DeVita learned to use market-specific strategies to grow Citibank’s business share and encourage customers to adopt new product lines. Ever mindful of her career goals, she honed her leadership skills.
Historic events conspired to give her first-hand experience in crisis management. Hugo Chávez became Venezuelan president in 1999, a year before DeVita landed in Caracas. Two years after her arrival, Argentina’s economy imploded. Political instability rocked the region.
“I dealt with military coups, takeovers, and a complete and total constriction of business,” she states. “From a management standpoint and learning perspective, there was absolutely nothing like it.”
When news reports provided an incomplete or inaccurate picture of what was happening, DeVita had to learn the fundamentals of crisis control – a challenge she rose to meet.
The management of information is critical in a crisis. I dealt with military coups, takeovers, and a complete and total constriction of business. From a management standpoint and business perspective, there was absolutely nothing like it.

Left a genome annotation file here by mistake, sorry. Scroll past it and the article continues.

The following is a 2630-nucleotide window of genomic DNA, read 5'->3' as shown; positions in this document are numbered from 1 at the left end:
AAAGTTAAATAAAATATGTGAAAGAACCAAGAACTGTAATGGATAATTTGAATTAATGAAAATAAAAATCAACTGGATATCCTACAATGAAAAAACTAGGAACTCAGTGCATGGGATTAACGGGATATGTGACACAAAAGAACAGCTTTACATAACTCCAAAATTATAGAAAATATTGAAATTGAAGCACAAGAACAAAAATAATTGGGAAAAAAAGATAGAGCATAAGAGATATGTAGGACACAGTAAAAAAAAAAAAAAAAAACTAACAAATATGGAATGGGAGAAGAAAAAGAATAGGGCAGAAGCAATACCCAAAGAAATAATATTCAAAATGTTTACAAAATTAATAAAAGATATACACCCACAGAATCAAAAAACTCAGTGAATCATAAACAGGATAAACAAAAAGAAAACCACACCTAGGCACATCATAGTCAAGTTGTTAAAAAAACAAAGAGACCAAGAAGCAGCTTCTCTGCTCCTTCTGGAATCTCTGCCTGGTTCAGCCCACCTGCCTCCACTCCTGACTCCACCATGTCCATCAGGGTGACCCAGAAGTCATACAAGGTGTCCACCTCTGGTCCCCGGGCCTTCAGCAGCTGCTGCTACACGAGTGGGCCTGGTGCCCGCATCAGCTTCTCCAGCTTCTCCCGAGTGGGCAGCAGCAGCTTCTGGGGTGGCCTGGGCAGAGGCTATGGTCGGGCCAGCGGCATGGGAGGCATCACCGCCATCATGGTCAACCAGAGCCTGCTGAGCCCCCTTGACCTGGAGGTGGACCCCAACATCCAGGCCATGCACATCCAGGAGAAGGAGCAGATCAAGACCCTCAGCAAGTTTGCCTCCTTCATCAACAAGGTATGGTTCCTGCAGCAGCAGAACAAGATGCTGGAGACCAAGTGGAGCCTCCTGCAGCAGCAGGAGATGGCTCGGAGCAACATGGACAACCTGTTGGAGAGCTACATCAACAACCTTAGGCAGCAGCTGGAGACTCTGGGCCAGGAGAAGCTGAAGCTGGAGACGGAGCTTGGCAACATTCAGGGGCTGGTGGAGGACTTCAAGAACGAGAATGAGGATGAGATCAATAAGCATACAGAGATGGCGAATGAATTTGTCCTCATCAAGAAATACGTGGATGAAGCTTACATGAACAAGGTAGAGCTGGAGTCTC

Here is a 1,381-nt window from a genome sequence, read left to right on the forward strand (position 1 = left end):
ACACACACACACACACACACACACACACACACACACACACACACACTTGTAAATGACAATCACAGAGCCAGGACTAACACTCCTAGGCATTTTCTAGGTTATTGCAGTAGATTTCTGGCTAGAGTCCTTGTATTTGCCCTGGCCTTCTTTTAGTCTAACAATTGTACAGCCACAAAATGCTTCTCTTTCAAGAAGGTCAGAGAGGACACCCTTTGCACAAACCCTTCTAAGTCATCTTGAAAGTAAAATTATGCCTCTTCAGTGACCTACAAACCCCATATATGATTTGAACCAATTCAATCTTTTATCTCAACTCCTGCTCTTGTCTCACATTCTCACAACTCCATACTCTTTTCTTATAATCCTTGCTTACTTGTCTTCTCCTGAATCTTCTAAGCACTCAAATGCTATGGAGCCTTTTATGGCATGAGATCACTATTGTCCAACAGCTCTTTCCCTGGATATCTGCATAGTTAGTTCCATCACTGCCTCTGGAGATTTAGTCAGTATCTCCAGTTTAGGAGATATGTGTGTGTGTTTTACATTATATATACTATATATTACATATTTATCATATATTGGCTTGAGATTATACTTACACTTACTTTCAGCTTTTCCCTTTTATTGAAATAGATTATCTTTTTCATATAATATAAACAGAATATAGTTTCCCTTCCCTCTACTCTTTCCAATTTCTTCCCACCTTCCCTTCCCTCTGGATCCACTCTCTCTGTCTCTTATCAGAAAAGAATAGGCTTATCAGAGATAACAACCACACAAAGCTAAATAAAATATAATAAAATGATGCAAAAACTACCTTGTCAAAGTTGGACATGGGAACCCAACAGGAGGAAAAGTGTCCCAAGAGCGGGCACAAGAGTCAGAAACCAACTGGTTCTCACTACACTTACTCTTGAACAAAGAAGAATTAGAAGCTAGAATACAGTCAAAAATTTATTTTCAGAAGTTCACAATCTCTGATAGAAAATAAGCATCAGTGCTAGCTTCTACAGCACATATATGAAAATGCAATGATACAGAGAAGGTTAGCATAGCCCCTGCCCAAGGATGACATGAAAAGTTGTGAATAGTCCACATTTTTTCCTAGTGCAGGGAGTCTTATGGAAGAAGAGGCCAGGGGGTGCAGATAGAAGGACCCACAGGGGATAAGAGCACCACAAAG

Working with the local team, she ensured that Citibank headquarters and the regional office in Miami had the right information to make decisions on key issues, such as government relations, product configuration, and client relationships.
“The management of information is critical in a crisis,” she says. “The ability to ensure both your local team and headquarters know you’re in control – that was a key learning for me.
With business stymied by the Chávez administration, DeVita sought new ways to advance her career and ensure her family’s security. “I was looking for scale, a greater depth of job responsibilities: larger numbers of branches and employees, a bigger balance sheet.” So, when Citibank invested $3 billion (US) in Korea and its CEO was looking for someone to integrate the banking I priceless acquisition into the global business, DeVita jumped at the chance.
This is a woman who plans her career two steps ahead – but in Korea, crisis confronted her again. Dealing with an entrenched union, representing more than 90 per cent of bank employees including branch managers, refined her negotiating skills.